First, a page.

Article by Gerry Myerson
The web has many useful resources for folkies. I’m going to write mainly about one, The Mudcat Cafe, with brief mentions of some others. Of course, I make no pretence of being exhaustive here.
The Mudcat Cafe is a music discussion website. No musical genre is off topic there, but the vast majority of the threads concern folk music, broadly understood. The regular users are largely from North America and the British Isles, with more than a few from other parts of the world, including several who live in Australia. The music discussed mostly reflects the origins of the users, but if you want to ask a question about, say, traditional Finnish ballads, the chances are good that someone with expertise in that area will turn up to answer.
The site has been around for going on 25 years now, and developments elsewhere in web design have generally passed it by. It is entirely text-based; there is no way to post a pdf or an mp3. You type in what you wish to say, whether by creating a new thread or by continuing the discussion in an already-existing thread. The threads are not, themselves, threaded – that is, there is no way to post something as a reply to a specific earlier post in a thread (other than by explicitly writing something like, “This is in response to the post from Joe Bloggs at 8:34pm on 3 April 2007.”). You can include links to other webpages in your posts.
Anyone can post to a thread or start a new one. No membership or registration is required. There are some advantages to becoming a member, one of which is the ability to send personal messages to other members. Membership is free, uncomplicated, and does not result in unwanted messages filling your inbox. You’ll get email confirming your registration, and welcoming you to the site, and that’s it.
The site is largely, but not entirely, free of the flame wars that occur whenever people are free to post to public websites. Asking for a definition of folk music, or trying to discuss Ewan MacColl, could bring out the worst in some of the users. Even so, the moderators will step in to close a thread or to ban one or more posters when things appear to be getting out of hand. Discussions are usually rancour free and at quite a high level, as there are many extremely knowledgeable regulars who are there to learn and to share their knowledge.
One very useful feature of Mudcat is the easy access to the Digital Tradition Database (simply referred to as “the DT” on the site). This contains lyrics to thousands of songs, many of them in multiple versions, together with links back to relevant discussions on Mudcat proper. The fellow who curated the DT has passed on, and no one has stepped up to take his place, so it’s not possible to add new songs, nor to correct errors in the songs that are there. Users are requested instead to post new songs and corrections to old ones to threads at Mudcat proper. One peculiarity of the DT is that the many, many songs with titles beginning with the word “the” are indexed under “the”.
One thread that may particularly interest readers is titled, “Rise Up Mudcat Songbook – Australia“. This thread contains lyrics to several hundred songs from Australia and New Zealand, with links to Youtube or other recordings when these are available.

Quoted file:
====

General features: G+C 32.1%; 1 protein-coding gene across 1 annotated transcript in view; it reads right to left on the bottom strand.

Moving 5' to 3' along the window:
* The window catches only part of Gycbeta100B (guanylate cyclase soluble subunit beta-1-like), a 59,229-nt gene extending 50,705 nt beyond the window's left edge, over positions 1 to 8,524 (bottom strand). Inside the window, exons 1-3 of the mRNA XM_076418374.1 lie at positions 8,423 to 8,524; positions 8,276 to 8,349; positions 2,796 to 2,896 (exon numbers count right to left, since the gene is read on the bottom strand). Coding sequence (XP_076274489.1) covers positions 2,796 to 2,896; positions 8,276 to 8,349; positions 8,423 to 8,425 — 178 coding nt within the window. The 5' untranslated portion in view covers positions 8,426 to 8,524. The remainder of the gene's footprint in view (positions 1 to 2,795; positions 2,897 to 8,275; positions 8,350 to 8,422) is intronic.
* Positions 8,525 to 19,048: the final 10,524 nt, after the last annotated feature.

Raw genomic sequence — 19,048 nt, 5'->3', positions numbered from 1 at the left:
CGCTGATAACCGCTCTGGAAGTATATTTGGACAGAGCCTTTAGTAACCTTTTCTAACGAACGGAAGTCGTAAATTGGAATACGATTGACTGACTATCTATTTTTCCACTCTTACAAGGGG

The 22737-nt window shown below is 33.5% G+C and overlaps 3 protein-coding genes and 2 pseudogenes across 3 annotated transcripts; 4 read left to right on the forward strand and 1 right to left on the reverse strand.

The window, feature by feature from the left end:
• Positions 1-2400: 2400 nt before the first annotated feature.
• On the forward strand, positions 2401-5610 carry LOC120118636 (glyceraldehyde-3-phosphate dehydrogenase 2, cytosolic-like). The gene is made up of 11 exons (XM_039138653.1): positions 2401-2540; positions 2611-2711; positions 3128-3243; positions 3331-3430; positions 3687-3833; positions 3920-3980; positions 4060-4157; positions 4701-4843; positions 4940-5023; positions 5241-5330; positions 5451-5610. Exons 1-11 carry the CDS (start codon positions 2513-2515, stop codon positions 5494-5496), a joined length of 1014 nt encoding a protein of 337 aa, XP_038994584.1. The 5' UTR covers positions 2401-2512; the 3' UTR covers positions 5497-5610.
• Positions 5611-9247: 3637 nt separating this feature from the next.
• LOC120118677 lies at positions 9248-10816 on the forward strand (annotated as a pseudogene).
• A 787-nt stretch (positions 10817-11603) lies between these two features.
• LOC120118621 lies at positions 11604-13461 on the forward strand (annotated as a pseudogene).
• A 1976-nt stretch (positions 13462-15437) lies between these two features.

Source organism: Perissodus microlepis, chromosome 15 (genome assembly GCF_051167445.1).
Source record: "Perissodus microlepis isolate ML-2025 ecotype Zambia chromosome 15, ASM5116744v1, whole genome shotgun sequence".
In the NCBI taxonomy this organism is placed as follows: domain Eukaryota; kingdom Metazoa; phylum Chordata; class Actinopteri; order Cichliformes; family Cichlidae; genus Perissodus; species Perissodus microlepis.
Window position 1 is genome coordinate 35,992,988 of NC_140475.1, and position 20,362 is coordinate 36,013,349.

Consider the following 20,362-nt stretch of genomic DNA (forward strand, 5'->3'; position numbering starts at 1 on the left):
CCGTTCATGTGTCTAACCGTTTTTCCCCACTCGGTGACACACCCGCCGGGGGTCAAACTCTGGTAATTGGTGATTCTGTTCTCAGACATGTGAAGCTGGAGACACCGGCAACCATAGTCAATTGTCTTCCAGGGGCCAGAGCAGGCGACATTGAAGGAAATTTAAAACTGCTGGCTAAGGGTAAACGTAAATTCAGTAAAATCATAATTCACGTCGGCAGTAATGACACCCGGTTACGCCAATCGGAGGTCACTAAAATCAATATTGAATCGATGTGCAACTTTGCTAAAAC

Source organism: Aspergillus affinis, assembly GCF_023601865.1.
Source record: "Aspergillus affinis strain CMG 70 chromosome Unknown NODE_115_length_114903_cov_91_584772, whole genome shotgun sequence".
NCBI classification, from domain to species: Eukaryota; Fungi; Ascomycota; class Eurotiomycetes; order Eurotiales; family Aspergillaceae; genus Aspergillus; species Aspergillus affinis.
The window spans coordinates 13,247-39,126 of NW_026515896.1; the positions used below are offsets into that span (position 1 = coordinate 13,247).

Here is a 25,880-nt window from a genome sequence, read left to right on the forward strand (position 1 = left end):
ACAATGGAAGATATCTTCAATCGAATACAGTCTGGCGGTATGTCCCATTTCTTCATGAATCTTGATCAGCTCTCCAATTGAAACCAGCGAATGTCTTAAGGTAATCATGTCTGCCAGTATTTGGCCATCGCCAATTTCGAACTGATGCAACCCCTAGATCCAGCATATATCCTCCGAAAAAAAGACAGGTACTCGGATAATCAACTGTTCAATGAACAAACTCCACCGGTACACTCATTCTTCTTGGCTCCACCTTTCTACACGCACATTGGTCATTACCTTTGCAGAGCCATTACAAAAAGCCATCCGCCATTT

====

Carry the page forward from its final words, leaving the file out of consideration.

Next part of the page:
One last feature of the Mudcat website. The threads are divided into two types, the music threads and the “General Discussion” ones. The latter are at the bottom of the front page of the website, and down there, anything goes. Nothing is off-topic, and moderation is lighter. After spending a very small amount of time there, I decided it was not to my taste, but, of course, taste is very personal, and I don’t want to dissuade anyone from having a look around down there. Still, you’ve been warned. Another feature of membership at Mudcat is that you have you be a member to start a new thread in the General Discussion section.
Here are some other useful online resources:
Glad for Trad Archive Dennis & Judy Cook and Doug McClennen have been putting a program to air on radio weekly, each week with a different theme, and their programs are archived on this site back to 2014.
Bruce Olson’s Website “Roots of Folk: Old English, Scots, and Irish Songs and Tunes.” Olson passed away in 2003, so nothing has been added in a long time, but it looks like this impressive piece of scholarship is being maintained.
Stories of Scottish Songs It boasts “150 lyrics and background stories of traditional and newer Scottish songs sung by the Linlithgow song group Sangschule.”
Mainly Norfolk: English Folk and Other Good Music This is Reinhard Zierke’s website, where you can search by song title, or by artist, or by record label. The entry for a song will generally contain information on the history of the song, who recorded it and when, and one or more versions of the lyrics.
The Traditional Ballad Index Not a lyrics site, but a site with historical information – sometimes, lots and lots of it – about a huge list of songs.
Despite the web address Blue Grass Messengers is not restricted to bluegrass tunes, but has a wide selection of songs, some with extensive commentary.
Mark Gregory’s collection of over 1,100 Australian traditional songs.
I reckon that should keep you busy for a while.